I had to put so many gorgeous dresses back on the rack for some other lucky girl to wear. At my age, my mom had the money and the power so I had to follow her rules. With wedding dress shopping, it should be different. You’re an adult and it’s your big day. But if you need your mother to swipe her credit card at the bridal shop, it might not be that simple.
Now don’t get me wrong; I absolutely believe that the bride should be able to wear whatever dress her heart desires, regardless of whether it’s white, pink, or covered in rhinestones. The bride doesn’t want to cringe every time she whips out her wedding album to show people photos of her dress. But it’s also important that the mother understands it’s her daughter’s day, and the bride needs to wear what makes her feel confident and happy.
Moms don’t usually tell a bride-to-be daughter “no” just to be mean. There are legitimate reasons why a mother may refuse to pay for a certain dress – and mom isn’t always wrong. It may be too expensive (and it’s her money, right?), maybe it isn’t flattering to your shape, or it may be too revealing. Seriously, if the dress you like could ever be compared to something Hugh Hefner’s girls are wearing, you may want to reconsider your style choices.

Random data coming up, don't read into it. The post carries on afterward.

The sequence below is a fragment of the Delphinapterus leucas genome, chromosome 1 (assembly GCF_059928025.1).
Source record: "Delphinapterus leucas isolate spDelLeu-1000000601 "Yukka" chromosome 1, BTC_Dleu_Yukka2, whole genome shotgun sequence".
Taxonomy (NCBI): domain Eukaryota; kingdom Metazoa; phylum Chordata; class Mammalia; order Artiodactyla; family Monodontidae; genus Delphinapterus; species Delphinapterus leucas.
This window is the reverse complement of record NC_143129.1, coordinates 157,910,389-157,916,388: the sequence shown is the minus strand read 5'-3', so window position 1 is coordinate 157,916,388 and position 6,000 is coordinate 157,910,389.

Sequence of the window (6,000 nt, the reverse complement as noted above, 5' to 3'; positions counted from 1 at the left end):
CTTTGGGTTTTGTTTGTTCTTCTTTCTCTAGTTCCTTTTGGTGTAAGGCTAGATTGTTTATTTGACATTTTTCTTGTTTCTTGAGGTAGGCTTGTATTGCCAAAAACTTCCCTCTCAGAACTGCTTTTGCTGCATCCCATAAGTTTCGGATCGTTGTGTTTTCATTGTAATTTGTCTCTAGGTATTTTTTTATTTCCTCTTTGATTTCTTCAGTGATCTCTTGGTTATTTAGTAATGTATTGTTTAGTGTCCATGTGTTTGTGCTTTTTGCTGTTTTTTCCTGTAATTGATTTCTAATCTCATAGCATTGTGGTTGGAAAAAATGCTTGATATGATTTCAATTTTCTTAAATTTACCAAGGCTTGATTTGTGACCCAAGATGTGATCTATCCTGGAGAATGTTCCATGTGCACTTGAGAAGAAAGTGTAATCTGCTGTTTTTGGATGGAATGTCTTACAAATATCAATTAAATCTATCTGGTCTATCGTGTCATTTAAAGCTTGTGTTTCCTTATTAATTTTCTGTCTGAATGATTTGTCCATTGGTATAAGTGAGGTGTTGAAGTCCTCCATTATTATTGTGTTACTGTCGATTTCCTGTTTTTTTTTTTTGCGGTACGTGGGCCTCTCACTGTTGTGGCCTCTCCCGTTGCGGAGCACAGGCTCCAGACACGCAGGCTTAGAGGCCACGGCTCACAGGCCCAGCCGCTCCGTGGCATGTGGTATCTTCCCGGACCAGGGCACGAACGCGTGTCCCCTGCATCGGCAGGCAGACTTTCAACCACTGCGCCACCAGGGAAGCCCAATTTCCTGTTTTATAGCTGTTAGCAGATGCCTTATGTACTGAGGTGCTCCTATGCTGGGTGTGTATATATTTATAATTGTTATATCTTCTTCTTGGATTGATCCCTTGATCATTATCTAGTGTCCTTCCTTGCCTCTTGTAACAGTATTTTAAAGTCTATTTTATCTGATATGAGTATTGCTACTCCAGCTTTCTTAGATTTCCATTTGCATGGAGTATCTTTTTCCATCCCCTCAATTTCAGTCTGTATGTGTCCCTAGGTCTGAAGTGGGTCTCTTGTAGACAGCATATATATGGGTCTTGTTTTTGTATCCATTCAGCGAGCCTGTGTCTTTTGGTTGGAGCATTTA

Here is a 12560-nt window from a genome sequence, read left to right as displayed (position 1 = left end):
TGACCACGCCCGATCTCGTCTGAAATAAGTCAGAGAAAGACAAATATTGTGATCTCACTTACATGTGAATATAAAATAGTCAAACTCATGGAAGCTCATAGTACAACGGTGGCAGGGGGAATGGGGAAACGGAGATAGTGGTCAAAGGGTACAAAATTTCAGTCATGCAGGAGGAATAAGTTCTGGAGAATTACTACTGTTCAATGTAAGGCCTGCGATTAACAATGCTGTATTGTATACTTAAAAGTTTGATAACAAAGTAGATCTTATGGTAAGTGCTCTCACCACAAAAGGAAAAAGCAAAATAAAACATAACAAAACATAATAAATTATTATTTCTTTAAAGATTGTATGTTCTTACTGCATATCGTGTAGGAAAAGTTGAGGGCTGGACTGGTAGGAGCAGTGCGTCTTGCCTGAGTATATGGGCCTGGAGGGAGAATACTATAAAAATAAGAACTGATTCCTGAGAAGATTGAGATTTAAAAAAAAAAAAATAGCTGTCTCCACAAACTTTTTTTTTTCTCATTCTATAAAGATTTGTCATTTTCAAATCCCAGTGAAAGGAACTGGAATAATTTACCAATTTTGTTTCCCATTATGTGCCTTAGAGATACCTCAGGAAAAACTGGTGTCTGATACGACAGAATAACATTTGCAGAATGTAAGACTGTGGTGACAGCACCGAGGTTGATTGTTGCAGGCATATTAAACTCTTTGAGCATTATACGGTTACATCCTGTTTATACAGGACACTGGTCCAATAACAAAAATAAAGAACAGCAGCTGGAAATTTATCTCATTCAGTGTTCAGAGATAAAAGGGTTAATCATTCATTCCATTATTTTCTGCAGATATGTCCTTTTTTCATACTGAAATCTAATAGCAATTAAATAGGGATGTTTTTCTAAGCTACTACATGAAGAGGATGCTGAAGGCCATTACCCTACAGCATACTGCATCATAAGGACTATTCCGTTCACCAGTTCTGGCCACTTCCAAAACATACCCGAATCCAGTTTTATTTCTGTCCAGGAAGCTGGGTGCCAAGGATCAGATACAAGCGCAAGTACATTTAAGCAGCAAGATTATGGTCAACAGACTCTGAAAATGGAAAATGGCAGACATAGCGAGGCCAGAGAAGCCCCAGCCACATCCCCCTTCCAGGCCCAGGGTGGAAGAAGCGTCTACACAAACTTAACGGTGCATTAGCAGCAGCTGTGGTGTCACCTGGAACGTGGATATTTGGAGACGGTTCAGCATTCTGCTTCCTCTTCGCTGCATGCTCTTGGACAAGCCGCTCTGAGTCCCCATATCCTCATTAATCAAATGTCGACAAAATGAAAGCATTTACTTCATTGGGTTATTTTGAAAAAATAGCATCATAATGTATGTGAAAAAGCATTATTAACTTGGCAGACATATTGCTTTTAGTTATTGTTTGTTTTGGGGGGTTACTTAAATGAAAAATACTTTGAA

A few years ago, I attended a wedding at lovely chapel in New York City. Everything about the wedding was perfect until the bride walked down the aisle. Immediately, guests began whispering and fidgeting in the pews. Even the groom’s eyes bulged to the size of half dollars.
The bride wore a dress that was sheer, and completely backless, all the way down to her bottom. But to make matters even worse, she used stick-on rhinestones to line her spine all the way from her neck to tush. She definitely achieved a Pippa Middleton moment.